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Employment Tips

Three Common Red Flags For Employers
By:David J Clemen

A Hiring Managers primarily responsibility is to bring in people who will be a good fit for the company they are working for. Below are three very common red flags that can knock you out of contention for an open job position immediately. It is not just enough to know what these red flags are but why they are red flags. By fully understanding why potential employers find these concerning you can not just change your behavior but also be able to approach these subjects in a positive way during the job interview.

No Experience:

Having no experience is the classic chicken or the egg problem. You can’t get the job with out experience bet you can’t get the experience with out the job. For entry level positions or pretty general skill positions experience usually isn’t necessary and they are looking more at the attitude of the person. For more specialized positions most employers will not look at a resume unless someone has experience. For people with a work history but no experience in a specific field they are applying to transferable skills become very important. Employers prefer applicants with experience doing the job they are looking to fill or having very similar skills to what they need because it is an indicator of being able to do the job and hit the ground running.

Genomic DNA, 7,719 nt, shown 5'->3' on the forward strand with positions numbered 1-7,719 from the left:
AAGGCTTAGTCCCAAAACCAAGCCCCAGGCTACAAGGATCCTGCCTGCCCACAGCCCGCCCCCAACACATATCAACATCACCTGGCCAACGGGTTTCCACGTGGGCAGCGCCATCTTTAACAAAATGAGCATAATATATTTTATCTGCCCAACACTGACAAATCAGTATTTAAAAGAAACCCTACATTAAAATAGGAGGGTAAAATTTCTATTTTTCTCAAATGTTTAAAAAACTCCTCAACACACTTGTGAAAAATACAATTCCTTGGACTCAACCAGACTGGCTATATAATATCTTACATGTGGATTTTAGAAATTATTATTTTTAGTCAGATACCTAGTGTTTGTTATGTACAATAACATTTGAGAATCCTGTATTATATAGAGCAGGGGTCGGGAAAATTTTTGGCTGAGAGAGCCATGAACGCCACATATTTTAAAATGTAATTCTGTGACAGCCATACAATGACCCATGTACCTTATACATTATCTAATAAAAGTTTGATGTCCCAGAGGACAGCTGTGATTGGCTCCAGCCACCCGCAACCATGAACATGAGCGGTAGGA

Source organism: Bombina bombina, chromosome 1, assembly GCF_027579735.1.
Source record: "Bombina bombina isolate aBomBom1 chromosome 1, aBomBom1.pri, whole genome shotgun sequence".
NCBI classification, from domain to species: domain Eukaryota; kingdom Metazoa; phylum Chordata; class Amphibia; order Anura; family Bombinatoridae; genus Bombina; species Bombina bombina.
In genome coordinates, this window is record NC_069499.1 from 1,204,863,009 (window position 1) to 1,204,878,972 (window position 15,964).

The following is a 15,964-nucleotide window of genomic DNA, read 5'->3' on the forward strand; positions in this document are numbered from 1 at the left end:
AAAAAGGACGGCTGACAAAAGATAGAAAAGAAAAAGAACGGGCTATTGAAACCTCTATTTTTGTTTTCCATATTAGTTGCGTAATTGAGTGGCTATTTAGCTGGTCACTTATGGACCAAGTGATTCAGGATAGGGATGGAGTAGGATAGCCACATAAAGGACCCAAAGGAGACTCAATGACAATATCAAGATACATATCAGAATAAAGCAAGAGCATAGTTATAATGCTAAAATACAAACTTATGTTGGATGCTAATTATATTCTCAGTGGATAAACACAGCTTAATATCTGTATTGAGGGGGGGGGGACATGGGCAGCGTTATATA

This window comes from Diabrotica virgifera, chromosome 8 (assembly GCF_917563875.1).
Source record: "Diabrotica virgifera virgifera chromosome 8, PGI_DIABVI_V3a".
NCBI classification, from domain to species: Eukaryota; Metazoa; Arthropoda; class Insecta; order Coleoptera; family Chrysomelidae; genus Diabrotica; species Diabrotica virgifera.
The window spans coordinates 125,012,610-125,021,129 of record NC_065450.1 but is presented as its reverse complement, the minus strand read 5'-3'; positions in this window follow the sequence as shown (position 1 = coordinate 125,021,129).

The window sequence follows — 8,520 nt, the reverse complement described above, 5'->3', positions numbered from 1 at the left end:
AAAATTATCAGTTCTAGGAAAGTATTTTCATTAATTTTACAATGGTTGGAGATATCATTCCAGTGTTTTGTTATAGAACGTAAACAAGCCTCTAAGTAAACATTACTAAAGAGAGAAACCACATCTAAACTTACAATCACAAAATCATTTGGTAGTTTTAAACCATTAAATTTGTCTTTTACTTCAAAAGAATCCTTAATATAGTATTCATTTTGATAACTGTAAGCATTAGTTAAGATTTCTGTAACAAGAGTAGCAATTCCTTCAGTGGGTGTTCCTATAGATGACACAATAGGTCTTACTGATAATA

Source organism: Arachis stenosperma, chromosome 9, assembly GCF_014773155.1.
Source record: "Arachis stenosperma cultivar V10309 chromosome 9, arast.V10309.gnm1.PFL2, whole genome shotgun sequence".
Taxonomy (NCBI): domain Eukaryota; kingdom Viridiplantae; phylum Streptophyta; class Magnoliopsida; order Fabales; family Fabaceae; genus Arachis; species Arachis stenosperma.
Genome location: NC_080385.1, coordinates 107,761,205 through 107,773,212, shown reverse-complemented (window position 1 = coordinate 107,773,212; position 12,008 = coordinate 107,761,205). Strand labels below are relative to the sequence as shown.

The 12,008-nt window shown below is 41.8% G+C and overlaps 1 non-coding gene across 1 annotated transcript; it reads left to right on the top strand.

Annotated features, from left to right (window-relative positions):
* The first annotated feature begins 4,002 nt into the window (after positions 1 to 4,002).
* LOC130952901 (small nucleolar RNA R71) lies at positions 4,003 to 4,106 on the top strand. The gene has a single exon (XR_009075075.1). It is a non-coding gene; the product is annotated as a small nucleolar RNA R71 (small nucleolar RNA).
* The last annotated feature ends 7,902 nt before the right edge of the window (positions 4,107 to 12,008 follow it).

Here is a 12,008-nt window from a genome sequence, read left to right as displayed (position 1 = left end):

Been Fired:

This is a pretty obvious red flag. If you have been fired from a previous position a potential employer is going to be concerned. This may indicate you bringing some real problems to their company. Where you fired because you did a bad job? Because you couldn’t show up to work on time? Did you steal from them? Because you couldn’t get along with your fellow employees? Is it possibly something worse? Your potential employer is afraid that if they hire you those are now their issues to deal with. It is just much easier for them not to hire you.

Job Hopper:

Unless you work in an industry that historically has high turn over rates like hospitality, restaurants and others and have had a few positions over the past two years this will be a concern to a prospective employers. Whether you keep on leaving positions by choice or if you are fired it will still be a concern. When an employer hires someone they want them for the long haul. It costs a lot of money to interview, train and get that person up to t all over again in a few months.

David J Clemen - http://jpcservicesinc.com/tips-interviewing.html

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